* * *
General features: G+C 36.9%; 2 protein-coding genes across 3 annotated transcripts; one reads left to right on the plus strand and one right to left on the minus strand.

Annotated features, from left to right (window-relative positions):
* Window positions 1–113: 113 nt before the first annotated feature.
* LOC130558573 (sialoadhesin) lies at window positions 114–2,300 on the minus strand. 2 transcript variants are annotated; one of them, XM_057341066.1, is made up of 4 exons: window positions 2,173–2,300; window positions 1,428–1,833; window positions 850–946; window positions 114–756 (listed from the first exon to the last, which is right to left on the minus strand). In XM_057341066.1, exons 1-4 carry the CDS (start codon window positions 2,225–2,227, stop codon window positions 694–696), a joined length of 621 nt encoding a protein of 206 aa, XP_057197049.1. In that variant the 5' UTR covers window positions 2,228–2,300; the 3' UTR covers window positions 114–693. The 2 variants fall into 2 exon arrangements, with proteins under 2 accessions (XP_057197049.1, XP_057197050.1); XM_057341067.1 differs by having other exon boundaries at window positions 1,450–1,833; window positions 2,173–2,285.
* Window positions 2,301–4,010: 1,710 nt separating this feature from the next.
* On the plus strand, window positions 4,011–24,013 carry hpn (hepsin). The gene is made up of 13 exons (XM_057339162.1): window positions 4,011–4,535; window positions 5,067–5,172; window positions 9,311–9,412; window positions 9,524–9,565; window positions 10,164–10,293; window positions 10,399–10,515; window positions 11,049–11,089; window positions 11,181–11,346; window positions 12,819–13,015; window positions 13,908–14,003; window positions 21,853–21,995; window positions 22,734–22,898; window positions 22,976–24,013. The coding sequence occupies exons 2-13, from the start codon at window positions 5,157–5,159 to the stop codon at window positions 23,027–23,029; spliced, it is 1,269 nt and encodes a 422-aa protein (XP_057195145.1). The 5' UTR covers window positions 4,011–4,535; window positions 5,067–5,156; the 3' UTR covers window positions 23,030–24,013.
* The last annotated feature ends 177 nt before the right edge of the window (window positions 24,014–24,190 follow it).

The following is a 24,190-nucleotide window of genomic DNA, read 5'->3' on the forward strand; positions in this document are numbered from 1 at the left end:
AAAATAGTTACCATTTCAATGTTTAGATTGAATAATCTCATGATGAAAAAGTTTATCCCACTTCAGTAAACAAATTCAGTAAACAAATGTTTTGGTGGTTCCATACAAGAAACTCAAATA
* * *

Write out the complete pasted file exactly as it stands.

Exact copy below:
General features: G+C 36.9%; 2 protein-coding genes across 3 annotated transcripts; one reads left to right on the plus strand and one right to left on the minus strand.

Annotated features, from left to right (window-relative positions):
* Window positions 1–113: 113 nt before the first annotated feature.
* LOC130558573 (sialoadhesin) lies at window positions 114–2,300 on the minus strand. 2 transcript variants are annotated; one of them, XM_057341066.1, is made up of 4 exons: window positions 2,173–2,300; window positions 1,428–1,833; window positions 850–946; window positions 114–756 (listed from the first exon to the last, which is right to left on the minus strand). In XM_057341066.1, exons 1-4 carry the CDS (start codon window positions 2,225–2,227, stop codon window positions 694–696), a joined length of 621 nt encoding a protein of 206 aa, XP_057197049.1. In that variant the 5' UTR covers window positions 2,228–2,300; the 3' UTR covers window positions 114–693. The 2 variants fall into 2 exon arrangements, with proteins under 2 accessions (XP_057197049.1, XP_057197050.1); XM_057341067.1 differs by having other exon boundaries at window positions 1,450–1,833; window positions 2,173–2,285.
* Window positions 2,301–4,010: 1,710 nt separating this feature from the next.
* On the plus strand, window positions 4,011–24,013 carry hpn (hepsin). The gene is made up of 13 exons (XM_057339162.1): window positions 4,011–4,535; window positions 5,067–5,172; window positions 9,311–9,412; window positions 9,524–9,565; window positions 10,164–10,293; window positions 10,399–10,515; window positions 11,049–11,089; window positions 11,181–11,346; window positions 12,819–13,015; window positions 13,908–14,003; window positions 21,853–21,995; window positions 22,734–22,898; window positions 22,976–24,013. The coding sequence occupies exons 2-13, from the start codon at window positions 5,157–5,159 to the stop codon at window positions 23,027–23,029; spliced, it is 1,269 nt and encodes a 422-aa protein (XP_057195145.1). The 5' UTR covers window positions 4,011–4,535; window positions 5,067–5,156; the 3' UTR covers window positions 23,030–24,013.
* The last annotated feature ends 177 nt before the right edge of the window (window positions 24,014–24,190 follow it).

The following is a 24,190-nucleotide window of genomic DNA, read 5'->3' on the forward strand; positions in this document are numbered from 1 at the left end:
AAAATAGTTACCATTTCAATGTTTAGATTGAATAATCTCATGATGAAAAAGTTTATCCCACTTCAGTAAACAAATTCAGTAAACAAATGTTTTGGTGGTTCCATACAAGAAACTCAAATA